Dorothy Faulkner (1680-17??) – The daughter of Lieutenant Francis Faulkner and Abigail Dane Faulkner, Dorothy was born on February 15, 1680, in Andover, Massachusetts. Twelve-year-old Dorothy, as well as her nine-year-old sister, Abigail, Jr., were arrested shortly after their mother for allegedly practicing witchcraft. When they were examined, they confessed under pressure and said it was their mother who had made them witches. With the help of her grandfather, the Reverend Frances Dane, she and her sister, along with their cousins, Stephen and Abigail Johnson, were released from prison on bond. Her mother, Abigail Faulkner, Sr., would be convicted of witchcraft and sentenced to death. However, her execution was delayed because she was pregnant. She was later pardoned by Governor Phips and released. Dorothy would grow up to marry Thomas Lamson on Samuel Nurse on November 25, 1708.

Captain John Floyd (1636?-1701) – Like Captain John Alden, Jr., John Floyd had been involved in the Indian Wars in Maine, causing him to become a target of some of the accusers in Salem Village. John Floyd married Sarah Doolittle in about 1661 in Lynn, Massachusetts, and the couple had eight children. They lived in Lynn in 1662, when their first child was born. In about 1670, the family moved to Malden, where he owned a farm. In 1676, he was a lieutenant in Captain Henchman’s company in King Philip’s War. In about 1680, he moved his family again, this time to Rumney Marsh, but he retained his land in Malden. Rumney Marsh, the northernmost district of Boston, would later become part of Chelsea and today is called Revere.

Captain Floyd was in Governor Andros’ expedition of 1688 against the Indians to the east, and in 1689, was in command of a military post on the Saco River. In 1690, he was made captain of a troop and stationed at Portsmouth, and for about three years after this, he saw service against the Indians in what was called King Phillips War. His ties to Maine during this war most likely made him a target of Salem accusers. Some of these young girls had been orphaned during an Indian attack in 1690 at Saco, Maine. Captain Floyd and other military men had connections with some of the local Indians, often trading with them, which the young girls of Salem Village saw as scandalous. In late May 1692, several people from Maine were charged with witchcraft, including Captain John Floyd. No examination records survive regarding Captain Floyd, but he was released at some point. He remained in Rumney Marsh until his death on February 1, 1701 (or 1702). He was buried at Lynn, Massachusetts.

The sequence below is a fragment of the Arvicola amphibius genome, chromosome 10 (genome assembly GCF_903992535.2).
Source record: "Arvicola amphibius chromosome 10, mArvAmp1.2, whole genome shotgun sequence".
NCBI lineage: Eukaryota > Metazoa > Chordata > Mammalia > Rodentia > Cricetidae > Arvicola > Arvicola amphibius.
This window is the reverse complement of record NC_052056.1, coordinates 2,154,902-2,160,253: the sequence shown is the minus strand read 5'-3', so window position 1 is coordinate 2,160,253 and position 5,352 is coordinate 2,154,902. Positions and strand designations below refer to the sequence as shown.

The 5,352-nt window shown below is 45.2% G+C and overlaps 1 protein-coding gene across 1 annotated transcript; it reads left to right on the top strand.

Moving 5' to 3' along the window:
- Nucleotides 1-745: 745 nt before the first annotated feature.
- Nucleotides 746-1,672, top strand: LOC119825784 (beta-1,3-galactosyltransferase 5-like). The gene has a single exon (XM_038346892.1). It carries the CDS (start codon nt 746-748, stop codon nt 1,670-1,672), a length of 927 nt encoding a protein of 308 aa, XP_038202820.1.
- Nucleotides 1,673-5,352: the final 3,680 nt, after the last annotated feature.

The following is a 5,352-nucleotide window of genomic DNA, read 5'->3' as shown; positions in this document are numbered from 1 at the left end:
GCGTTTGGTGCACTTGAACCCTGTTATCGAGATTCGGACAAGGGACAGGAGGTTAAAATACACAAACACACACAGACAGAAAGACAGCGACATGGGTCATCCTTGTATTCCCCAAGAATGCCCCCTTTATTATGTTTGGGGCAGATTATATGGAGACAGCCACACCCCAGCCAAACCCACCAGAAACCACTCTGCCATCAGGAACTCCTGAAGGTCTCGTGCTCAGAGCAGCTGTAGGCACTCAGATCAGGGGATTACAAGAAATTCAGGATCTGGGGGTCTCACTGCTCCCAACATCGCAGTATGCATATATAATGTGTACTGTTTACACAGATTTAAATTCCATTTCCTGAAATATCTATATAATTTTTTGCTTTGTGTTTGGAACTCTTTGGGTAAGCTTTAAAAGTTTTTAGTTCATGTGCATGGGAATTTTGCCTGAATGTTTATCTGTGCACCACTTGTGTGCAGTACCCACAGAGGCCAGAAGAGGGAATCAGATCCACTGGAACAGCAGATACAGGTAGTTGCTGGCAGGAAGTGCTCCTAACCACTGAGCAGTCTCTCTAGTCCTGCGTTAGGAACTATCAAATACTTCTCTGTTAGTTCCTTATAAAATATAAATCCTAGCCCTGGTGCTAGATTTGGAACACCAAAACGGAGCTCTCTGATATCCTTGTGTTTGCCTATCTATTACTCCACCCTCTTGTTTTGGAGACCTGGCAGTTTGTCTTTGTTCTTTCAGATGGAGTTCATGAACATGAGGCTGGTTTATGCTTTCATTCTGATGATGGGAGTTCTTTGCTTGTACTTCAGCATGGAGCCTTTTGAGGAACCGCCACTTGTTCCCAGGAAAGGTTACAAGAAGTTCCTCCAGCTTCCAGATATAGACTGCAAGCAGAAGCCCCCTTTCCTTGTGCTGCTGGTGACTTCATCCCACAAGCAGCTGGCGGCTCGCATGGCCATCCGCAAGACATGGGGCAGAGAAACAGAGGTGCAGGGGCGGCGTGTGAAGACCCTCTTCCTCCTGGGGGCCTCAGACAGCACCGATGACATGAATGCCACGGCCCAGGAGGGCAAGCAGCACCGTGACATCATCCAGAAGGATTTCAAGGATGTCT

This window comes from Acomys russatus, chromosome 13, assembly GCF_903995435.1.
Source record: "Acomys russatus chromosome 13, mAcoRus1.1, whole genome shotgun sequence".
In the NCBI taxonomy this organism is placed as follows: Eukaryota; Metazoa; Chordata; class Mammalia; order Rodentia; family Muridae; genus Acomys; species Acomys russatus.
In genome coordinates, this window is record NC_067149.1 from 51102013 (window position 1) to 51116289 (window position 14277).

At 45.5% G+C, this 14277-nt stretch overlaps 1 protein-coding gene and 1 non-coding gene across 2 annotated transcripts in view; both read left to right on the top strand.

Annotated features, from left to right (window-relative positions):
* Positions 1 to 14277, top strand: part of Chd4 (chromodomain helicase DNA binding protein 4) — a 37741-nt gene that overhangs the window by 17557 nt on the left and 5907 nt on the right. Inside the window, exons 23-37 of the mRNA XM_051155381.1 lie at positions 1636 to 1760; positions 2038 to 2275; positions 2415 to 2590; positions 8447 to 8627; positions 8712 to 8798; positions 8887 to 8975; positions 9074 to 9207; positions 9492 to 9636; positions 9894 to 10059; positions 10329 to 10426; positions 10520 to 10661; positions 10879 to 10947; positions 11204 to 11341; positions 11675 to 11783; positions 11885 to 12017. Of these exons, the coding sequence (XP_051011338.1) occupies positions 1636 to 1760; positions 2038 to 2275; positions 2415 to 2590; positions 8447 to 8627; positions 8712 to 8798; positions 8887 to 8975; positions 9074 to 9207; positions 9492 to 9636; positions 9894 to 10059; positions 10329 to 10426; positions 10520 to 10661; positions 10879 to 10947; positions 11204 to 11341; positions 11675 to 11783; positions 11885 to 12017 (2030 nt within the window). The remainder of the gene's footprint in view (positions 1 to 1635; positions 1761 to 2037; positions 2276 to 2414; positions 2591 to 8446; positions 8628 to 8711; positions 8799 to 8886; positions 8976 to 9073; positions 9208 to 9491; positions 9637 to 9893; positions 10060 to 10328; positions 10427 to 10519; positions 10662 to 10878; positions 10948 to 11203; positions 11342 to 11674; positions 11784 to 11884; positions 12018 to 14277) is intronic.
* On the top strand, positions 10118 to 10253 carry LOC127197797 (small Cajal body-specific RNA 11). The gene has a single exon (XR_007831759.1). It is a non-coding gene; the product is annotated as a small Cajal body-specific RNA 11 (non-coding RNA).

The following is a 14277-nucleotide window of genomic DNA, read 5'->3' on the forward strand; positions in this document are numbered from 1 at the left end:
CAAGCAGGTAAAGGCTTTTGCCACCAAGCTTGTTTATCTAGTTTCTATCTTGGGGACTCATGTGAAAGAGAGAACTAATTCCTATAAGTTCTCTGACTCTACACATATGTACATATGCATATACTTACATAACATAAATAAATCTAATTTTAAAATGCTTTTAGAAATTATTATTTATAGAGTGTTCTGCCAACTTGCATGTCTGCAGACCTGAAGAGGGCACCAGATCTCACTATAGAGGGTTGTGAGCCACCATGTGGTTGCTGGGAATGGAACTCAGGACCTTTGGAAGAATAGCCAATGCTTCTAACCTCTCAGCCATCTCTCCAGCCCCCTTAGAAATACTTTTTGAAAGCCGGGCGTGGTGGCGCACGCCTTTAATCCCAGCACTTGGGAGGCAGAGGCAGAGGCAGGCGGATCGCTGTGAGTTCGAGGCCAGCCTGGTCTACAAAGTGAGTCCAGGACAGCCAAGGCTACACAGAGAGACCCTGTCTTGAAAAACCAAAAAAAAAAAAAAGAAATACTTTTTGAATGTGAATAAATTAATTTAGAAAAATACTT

Dana Michael Foley (16??-1692) – While hanged along with eight other people accused of witchcraft on September 22, 1692, we were unable to find any other information on this individual.

Elizabeth Betts Fosdick (1660-1716) – The wife of John Fosdick, a carpenter in Malden, a complaint of witchcraft was made against Elizabeth Fosdick on May 30, 1692, by Lieutenant Nathaniel Putnam and Joseph Whipple of Salem Village. She was charged with allegedly afflicting Marcy Lewis and Mary Warren. While it is known that she was imprisoned, there is nothing more known of the disposition of the complaint.

Elderly "witch"

Elderly “witch”

Ann Alcock Foster (1617-1692) – The mother of Mary Foster Lacey, Sr, and grandmother of Mary Lacey, Jr., all three were accused of witchcraft. Born in 1617 to the Reverend Thomas Alcock and Ann Hooker Alcock, Ann came to Massachusetts from London in 1635. She then married Andrew Foster and settled in Andover, Massachusetts, and the couple had five children. In 1692, when a woman named Elizabeth Ballard came down with a fever that baffled doctors, witchcraft was suspected, and a search for the responsible witch began. Two “afflicted girls” from Salem Village, Ann Putnam Jr., and Mary Walcott, were taken to Andover to seek out the witch and fell into fits at the sight of Ann Foster. Ann, 72, a widow of seven years, was arrested in July and taken to Salem prison. Ann resisted confessing to the “crimes” she was accused of despite being tortured multiple times over days. However, her resolve broke when her daughter Mary Foster Lacey, Sr., similarly accused of witchcraft, pointed the finger at her mother to save herself and her child. The transcripts reveal the anguish of a mother attempting to shield her child and grandchild by taking the burden of guilt upon herself. She said: “Martha Carrier and I rode on a stick or pole when we went to witch meetings at Salem Village.” Mary Walcott, Mary Warren, and Elizabeth Hubbard would add their accusation to the elderly Widow Foster. She was indicted and tried on September 17, 1692. She, along with her daughter, Mary Foster Lacey, Sr., tried on the same day and were both sentenced to hang. The executions of several others who were tried and condemned on that date were followed through on September 22, 1692. These included Margaret Stevenson Scott, Samuel Wardwell, Sr., Wilmot Redd, and Mary Ayer Parker. However, for whatever reasons, Mary Foster Lacey, Sr., and her mother, Ann, would not be immediately executed. But, for Ann, it wouldn’t be enough. After spending 21 weeks in prison, she died there on December 3, 1692, before the trials were discredited and ended. Her daughter, Mary Foster Lacey, Sr., and granddaughter, Mary Lacey, Jr., would be spared. Ann’s son, Abraham, later petitioned the authorities to clear her name and reimburse the family for the expenses associated with her incarceration and burial.